They were very keen that the import duty on German beer be raised so that it was taxed at the same level as Dutch beer. It's a bit strange that goods being moved around areas under German control were being charged duty when they crossed the former borders. It doesn't seem very efficient. Then again, the Nazis were a bit of a disaster when it came to organisation.
"8. Increase in excise duty and import duty.
A reduction in gravity for heavy beer to 9% and for lager to 7% means a reduction of about 10% compared to the current gravities, which will have to be offset by an increase in excise duty of about 11%. The excise duty is currently f 2.20 per H.L.º, so that it will have to be approximately f 2.45, which means per H.L. beer of 9.34% Balling. It may also be urged that the specific import duty on German beer be raised from f. 9.- to f. 9.40 per H.L., in order not to give imported beer an advantage over Dutch beer with regard to the excise duty. "
Minutes of the management of the CBK on 5th March 1941, held at the Amsterdamse Stadsarchief, document number 31121-1, page 248.
They were also getting their knickers in a twist about the quantity of German beer being imported. Far more than the agreed 25,000 hl. At least that's what they thought. Weird when in Germany rivers of beer weren't exactly flowing.
"A fundamental decision must be made in a meeting with the authorities on March 27. The speaker will first state that the very large increase in the import of German beer, contrary to all agreements made for this purpose, must stop. If this does not happen, the Speaker is of the opinion that it is pointless to take measures regarding sales restrictions and the like. This point of principle will be discussed later, as well as the question of whether to keep the distribution to customers in one's own hands or whether it is preferable to have an official voucher system. However, decisions about this will have to be taken by the board."
Minutes of the management of the CBK on 26th March 1941, held at the Amsterdamse Stadsarchief, document number 31121-1, page 222.
It sounds like they were threatening the German authorities. Which, given their attitude to dissent, doesn't seem either very clever or safe.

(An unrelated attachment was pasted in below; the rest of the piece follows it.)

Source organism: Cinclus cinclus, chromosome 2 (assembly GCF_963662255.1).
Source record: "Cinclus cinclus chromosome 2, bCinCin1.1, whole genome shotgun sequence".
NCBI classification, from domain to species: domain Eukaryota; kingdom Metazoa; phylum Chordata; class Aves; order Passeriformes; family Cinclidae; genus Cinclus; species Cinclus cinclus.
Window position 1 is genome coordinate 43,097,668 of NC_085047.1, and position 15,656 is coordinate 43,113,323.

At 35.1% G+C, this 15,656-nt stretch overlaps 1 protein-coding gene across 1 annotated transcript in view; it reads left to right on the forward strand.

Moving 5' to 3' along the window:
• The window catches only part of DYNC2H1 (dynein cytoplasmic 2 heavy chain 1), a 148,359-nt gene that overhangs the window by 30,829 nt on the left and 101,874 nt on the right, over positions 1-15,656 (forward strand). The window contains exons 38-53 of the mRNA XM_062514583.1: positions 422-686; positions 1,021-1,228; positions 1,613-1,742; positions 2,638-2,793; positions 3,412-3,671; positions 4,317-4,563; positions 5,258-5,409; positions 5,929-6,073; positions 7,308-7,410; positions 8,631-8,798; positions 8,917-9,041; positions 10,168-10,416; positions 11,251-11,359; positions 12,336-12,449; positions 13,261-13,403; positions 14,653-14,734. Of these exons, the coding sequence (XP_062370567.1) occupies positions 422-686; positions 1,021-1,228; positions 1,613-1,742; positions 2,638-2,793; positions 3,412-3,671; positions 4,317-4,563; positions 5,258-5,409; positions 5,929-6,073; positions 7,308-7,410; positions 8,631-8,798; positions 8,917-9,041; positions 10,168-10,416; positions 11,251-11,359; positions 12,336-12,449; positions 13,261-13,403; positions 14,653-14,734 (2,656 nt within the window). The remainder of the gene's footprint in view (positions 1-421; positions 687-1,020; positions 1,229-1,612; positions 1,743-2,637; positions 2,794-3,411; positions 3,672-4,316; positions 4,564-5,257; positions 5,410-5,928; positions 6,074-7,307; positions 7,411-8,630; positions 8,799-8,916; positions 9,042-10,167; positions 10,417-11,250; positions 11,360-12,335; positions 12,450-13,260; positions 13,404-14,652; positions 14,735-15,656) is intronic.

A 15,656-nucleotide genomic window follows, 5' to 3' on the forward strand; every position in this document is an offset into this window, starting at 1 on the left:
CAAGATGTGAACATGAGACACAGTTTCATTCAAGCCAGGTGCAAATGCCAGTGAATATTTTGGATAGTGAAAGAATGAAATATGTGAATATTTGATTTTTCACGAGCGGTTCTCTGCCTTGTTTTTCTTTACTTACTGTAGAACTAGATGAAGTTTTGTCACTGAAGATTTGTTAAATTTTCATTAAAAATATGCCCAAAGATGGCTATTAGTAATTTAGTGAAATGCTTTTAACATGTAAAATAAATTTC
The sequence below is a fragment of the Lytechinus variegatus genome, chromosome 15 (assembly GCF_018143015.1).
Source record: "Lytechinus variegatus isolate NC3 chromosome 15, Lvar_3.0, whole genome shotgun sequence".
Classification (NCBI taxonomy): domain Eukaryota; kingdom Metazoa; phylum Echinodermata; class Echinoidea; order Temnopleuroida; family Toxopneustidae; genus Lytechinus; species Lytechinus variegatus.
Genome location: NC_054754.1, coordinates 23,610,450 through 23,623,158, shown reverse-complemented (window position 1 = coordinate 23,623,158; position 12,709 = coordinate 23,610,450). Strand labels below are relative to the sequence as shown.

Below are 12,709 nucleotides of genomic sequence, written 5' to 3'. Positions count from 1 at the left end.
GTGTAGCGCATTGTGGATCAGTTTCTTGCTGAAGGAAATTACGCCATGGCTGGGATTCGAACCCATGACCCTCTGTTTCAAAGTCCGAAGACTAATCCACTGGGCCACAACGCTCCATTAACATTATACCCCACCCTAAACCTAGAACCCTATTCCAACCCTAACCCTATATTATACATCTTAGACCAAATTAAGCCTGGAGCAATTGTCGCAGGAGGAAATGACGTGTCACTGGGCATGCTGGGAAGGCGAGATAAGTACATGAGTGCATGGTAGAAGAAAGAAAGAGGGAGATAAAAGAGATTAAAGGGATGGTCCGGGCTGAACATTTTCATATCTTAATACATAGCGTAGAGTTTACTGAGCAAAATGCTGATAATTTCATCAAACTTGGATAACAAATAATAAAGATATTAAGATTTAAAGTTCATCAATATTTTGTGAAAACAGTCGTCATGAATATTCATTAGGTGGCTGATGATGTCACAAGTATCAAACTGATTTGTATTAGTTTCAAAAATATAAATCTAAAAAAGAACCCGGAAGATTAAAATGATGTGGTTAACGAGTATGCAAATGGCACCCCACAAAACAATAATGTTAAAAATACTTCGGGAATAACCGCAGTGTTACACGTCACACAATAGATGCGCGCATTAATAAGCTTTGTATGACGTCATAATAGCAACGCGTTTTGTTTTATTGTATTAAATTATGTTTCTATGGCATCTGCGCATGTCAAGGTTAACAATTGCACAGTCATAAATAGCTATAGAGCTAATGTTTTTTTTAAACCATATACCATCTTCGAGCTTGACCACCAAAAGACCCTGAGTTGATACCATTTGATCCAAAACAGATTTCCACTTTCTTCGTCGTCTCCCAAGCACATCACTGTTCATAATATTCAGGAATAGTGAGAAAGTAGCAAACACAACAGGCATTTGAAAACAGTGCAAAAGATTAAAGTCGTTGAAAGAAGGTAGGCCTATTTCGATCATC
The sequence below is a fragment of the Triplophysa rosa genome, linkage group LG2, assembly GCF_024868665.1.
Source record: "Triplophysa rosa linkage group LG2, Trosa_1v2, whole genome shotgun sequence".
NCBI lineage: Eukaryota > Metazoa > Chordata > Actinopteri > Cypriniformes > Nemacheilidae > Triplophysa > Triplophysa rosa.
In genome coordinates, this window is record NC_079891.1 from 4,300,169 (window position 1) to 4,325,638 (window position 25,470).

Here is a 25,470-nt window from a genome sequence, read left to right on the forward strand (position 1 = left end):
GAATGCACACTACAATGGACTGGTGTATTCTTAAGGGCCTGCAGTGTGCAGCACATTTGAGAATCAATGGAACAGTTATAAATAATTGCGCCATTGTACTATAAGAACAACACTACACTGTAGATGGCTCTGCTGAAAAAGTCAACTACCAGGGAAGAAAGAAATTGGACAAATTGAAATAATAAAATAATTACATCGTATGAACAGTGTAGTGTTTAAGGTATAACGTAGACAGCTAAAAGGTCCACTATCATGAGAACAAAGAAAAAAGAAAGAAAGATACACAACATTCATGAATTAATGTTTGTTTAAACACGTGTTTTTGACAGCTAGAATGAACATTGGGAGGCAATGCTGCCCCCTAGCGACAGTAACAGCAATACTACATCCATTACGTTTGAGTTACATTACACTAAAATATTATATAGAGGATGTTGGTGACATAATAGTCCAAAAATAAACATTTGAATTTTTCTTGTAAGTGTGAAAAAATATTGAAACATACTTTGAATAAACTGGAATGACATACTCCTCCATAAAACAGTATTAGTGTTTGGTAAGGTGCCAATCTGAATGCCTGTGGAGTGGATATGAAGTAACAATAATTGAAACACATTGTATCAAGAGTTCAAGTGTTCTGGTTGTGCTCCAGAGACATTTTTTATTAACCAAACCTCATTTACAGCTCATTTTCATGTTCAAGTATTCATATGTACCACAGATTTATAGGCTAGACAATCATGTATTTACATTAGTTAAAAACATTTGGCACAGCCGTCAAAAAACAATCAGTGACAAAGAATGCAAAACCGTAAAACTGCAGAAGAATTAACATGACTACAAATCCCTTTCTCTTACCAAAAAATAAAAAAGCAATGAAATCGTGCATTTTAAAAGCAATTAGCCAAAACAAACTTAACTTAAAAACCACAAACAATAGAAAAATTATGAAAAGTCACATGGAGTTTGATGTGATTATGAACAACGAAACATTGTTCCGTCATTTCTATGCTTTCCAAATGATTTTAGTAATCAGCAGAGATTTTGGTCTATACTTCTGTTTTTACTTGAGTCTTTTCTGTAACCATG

I'm still struggling with the idea of German brewers flooding the Dutch market.
"10. Importation of German beer.
With regard to the question of the import of German beer, the undertaking was repeated from both the German and the Dutch sides that it would not exceed 25,000 H.L. per calendar year. In this connection, the Speaker remarks that in recent weeks there has been a strong impression that these imports are increasing strongly. The speaker will therefore discuss this point in principle later in the meeting (see minutes of the 18th meeting, p.l, sub II.1.)
The speaker considers that there is no point in making further arrangements by the breweries if this matter is not adequately settled beforehand. You should be as strong as possible on this point. Furthermore, with regard to the sale of the German beer in the Netherlands, it has been promised that the same provisions will apply as for the Dutch beer, i.e. a proportional distribution with due observance of existing provisions, possibly also of Kundenschutz. Beer will be declared an import monopoly article for this purpose; on the basis of this, regulations can then be established for the imported beer."
Minutes of the management of the CBK on 26th March 1941, held at the Amsterdamse Stadsarchief, document number 31121-1, page 231.
No idea what "Kundenschutz" means in this context. Only that the CBK was dead against it. It literally means "customer protection".